As clinicians become comfortable with selecting PARP inhibitors and managing associated toxicities, the next challenge will be to safely and effectively administer these agents in combination with other therapeutic strategies. Current clinical trials are assessing combination approaches, such as PARP inhibition with immune-based strategies and/or other targeted agents, in an effort to overcome mechanisms of resistance to PARP inhibitors. In the recurrent, platinum-sensitive setting, a combination of olaparib and the antivascular agent cediranib is being investigated as an alternative to platinum-based chemotherapy (NRG GY004; identifier: NCT02446600). Ongoing trials may soon help establish that PARP inhibitors can be used as part of primary therapy (veliparib: Gynecologic Oncology Group [GOG] 3015 [ identifier: NCT02470585]) or in the front-line maintenance setting (niraparib: PRIMA/GOG 3012 [ identifier: NCT02655016]; olaparib: SOLO-1 trial for patients with germline BRCA mutations [ identifier: NCT01844986]). While these combinations will add to the formidable array of choices with which patients and their clinicians already must contend, they will also allow clinicians to provide more effective treatments, more closely tailored to the individual needs of each patient.

Financial Disclosure:Dr. O’Cearbhaill’s work has been funded in part through National Institutes of Health/National Cancer Institute Support Grant P30 CA008748.


1. Scott CL, Swisher EM, Kaufmann SH. Poly (ADP-ribose) polymerase inhibitors: recent advances and future development. J Clin Oncol. 2015;33:1397-406.

2. Cancer Genome Atlas Research Network. Integrated genomic analyses of ovarian carcinoma. Nature. 2011;474:609-15.

3. Kaufman B, Shapira-Frommer R, Schmutzler RK, et al. Olaparib monotherapy in patients with advanced cancer and a germline BRCA1/2 mutation. J Clin Oncol. 2015;33:244-50.

4. Domchek SM, Aghajanian C, Shapira-Frommer R, et al. Efficacy and safety of olaparib monotherapy in germline BRCA1/2 mutation carriers with advanced ovarian cancer and three or more lines of prior therapy. Gynecol Oncol. 2016;140:199-203.

5. Kaye SB, Lubinski J, Matulonis U, et al. Phase II, open-label, randomized, multicenter study comparing the efficacy and safety of olaparib, a poly (ADP-ribose) polymerase inhibitor, and pegylated liposomal doxorubicin in patients with BRCA1 or BRCA2 mutations and recurrent ovarian cancer. J Clin Oncol. 2012;30:372-9.

6. Drew Y, Ledermann J, Hall G, et al. Phase 2 multicentre trial investigating intermittent and continuous dosing schedules of the poly(ADP-ribose) polymerase inhibitor rucaparib in germline BRCA mutation carriers with advanced ovarian and breast cancer. Br J Cancer. 2016;114:723-30.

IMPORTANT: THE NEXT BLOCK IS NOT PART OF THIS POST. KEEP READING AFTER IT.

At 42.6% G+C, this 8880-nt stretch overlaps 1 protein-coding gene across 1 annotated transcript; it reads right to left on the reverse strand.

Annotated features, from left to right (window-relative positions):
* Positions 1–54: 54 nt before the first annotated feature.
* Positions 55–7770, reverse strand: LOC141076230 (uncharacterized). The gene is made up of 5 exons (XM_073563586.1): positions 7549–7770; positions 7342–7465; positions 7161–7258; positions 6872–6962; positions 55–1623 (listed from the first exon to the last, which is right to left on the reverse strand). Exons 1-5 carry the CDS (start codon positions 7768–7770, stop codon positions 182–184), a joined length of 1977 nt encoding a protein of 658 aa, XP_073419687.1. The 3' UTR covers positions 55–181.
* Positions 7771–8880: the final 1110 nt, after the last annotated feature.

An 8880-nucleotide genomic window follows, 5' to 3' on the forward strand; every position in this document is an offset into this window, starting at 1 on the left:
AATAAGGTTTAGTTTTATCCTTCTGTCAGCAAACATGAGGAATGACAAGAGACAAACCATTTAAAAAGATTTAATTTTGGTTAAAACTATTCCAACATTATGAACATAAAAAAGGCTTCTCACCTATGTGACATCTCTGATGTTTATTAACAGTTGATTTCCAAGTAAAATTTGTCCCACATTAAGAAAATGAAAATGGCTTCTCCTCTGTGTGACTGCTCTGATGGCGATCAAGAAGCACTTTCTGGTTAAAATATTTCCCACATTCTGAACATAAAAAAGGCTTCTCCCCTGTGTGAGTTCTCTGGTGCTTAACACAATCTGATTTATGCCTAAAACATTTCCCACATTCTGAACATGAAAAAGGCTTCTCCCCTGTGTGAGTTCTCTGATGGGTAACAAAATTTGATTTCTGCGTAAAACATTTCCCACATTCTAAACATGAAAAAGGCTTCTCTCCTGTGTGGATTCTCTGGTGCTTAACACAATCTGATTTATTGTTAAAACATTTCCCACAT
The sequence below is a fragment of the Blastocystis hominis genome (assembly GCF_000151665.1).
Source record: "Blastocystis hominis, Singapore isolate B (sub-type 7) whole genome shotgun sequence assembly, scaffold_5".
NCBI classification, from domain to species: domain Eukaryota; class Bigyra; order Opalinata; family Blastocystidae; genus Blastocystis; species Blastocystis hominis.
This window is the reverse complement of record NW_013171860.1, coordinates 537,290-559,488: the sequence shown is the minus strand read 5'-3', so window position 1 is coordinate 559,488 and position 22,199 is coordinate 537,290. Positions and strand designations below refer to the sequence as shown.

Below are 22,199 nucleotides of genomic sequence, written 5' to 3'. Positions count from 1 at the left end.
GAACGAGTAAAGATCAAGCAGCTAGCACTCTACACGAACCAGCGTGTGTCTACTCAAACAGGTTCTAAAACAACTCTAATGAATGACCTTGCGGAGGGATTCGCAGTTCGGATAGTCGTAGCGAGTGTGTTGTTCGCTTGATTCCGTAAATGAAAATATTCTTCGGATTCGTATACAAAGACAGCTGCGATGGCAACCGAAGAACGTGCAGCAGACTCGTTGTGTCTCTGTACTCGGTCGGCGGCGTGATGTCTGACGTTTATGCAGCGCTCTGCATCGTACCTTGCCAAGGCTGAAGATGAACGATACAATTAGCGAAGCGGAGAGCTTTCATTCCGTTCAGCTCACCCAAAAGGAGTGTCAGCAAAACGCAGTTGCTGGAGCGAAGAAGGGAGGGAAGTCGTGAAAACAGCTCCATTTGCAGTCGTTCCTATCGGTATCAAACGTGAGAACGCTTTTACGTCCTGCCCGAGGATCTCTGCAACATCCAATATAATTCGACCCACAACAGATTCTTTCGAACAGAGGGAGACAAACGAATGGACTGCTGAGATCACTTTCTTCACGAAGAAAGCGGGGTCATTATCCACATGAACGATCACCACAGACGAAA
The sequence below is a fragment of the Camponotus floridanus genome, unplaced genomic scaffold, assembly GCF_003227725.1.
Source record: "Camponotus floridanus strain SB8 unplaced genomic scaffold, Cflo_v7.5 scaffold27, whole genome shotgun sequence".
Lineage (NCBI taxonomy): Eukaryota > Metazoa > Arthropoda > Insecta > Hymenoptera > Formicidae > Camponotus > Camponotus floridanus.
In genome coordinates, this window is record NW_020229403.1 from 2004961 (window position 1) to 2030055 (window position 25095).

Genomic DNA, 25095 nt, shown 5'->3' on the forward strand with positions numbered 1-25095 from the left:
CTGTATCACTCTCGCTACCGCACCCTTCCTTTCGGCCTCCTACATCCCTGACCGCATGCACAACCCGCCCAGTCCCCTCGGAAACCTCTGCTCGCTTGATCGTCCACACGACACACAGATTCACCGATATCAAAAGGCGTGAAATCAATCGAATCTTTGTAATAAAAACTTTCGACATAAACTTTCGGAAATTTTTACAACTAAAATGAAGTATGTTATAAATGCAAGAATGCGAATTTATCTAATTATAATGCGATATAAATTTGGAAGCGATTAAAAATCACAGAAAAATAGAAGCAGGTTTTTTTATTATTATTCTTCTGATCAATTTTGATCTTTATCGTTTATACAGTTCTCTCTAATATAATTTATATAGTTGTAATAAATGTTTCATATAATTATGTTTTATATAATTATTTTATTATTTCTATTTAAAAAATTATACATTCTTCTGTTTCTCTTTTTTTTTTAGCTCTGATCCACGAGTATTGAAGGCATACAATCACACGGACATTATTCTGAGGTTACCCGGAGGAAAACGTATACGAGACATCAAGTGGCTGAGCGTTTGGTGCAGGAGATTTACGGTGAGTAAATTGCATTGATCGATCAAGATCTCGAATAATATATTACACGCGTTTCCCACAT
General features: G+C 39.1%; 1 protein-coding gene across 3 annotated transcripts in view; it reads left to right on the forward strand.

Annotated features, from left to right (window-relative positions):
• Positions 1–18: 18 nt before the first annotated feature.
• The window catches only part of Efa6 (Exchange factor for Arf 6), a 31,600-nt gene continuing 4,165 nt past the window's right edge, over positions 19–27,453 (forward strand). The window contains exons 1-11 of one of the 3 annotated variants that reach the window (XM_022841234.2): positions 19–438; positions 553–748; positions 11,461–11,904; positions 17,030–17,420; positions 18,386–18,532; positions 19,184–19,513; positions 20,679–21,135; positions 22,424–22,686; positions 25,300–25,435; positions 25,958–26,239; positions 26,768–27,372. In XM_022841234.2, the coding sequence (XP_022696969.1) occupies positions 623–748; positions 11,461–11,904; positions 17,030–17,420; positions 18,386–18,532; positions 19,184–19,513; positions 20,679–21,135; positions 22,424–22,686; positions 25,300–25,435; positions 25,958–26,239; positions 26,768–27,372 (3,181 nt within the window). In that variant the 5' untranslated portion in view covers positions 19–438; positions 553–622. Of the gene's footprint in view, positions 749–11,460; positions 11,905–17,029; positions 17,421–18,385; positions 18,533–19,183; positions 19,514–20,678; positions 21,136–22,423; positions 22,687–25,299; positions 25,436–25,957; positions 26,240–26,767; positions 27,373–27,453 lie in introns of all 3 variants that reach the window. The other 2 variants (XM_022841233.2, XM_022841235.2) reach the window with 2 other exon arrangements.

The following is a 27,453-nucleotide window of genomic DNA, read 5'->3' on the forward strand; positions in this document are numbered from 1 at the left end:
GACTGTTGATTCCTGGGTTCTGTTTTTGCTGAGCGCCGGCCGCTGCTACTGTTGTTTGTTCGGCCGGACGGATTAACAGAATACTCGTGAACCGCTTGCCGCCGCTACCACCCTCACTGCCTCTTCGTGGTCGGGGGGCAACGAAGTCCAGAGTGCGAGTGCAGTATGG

7. Mirza MR, Monk BJ, Herrstedt J, et al; ENGOT-OV16/NOVA Investigators. Niraparib maintenance therapy in platinum-sensitive, recurrent ovarian cancer. N Engl J Med. 2016;375:2154-64.

8. Ledermann J, Harter P, Gourley C, et al. Olaparib maintenance therapy in platinum-sensitive relapsed ovarian cancer. N Engl J Med. 2012;366:1382-92.

9. Ledermann J, Harter P, Gourley C, et al. Olaparib maintenance therapy in patients with platinum-sensitive relapsed serous ovarian cancer: a preplanned retrospective analysis of outcomes by BRCA status in a randomised phase 2 trial. Lancet Oncol. 2014;15:852-61.

10. Pujade-Lauraine E, Ledermann JA, Selle F, et al. Olaparib tablets as maintenance therapy in patients with platinum-sensitive, relapsed ovarian cancer and a BRCA1/2 mutation (SOLO2/ENGOT-Ov21): a double-blind, randomised, placebo-controlled, phase 3 trial. Lancet Oncol. 2017;18:1274-84.

11. Coleman RL, Oza AM, Lorusso D, et al. Rucaparib maintenance treatment for recurrent ovarian carcinoma after response to platinum therapy (ARIEL3): a randomised, double-blind, placebo-controlled, phase 3 trial. Lancet. 2017;390:1949-61.

12. Aghajanian C, Goff B, Nycum LR, et al. Final overall survival and safety analysis of OCEANS, a phase 3 trial of chemotherapy with or without bevacizumab in patients with platinum-sensitive recurrent ovarian cancer. Gynecol Oncol. 2015;139:10-6.

13. Coleman RL, Brady MF, Herzog TJ, et al. Bevacizumab and paclitaxel-carboplatin chemotherapy and secondary cytoreduction in recurrent, platinum-sensitive ovarian cancer (NRG Oncology/Gynecologic Oncology Group study GOG-0213): a multicentre, open-label, randomised, phase 3 trial. Lancet Oncol. 2017;18:779-91.

14. Moore KN, Monk BJ. Patient counseling and management of symptoms during olaparib therapy for recurrent ovarian cancer. Oncologist. 2016;21:954-63.

15. Smith HJ, Walters Haygood CL, Arend RC, et al. PARP inhibitor maintenance therapy for patients with platinum-sensitive recurrent ovarian cancer: a cost-effectiveness analysis. Gynecol Oncol. 2015;139:59-62.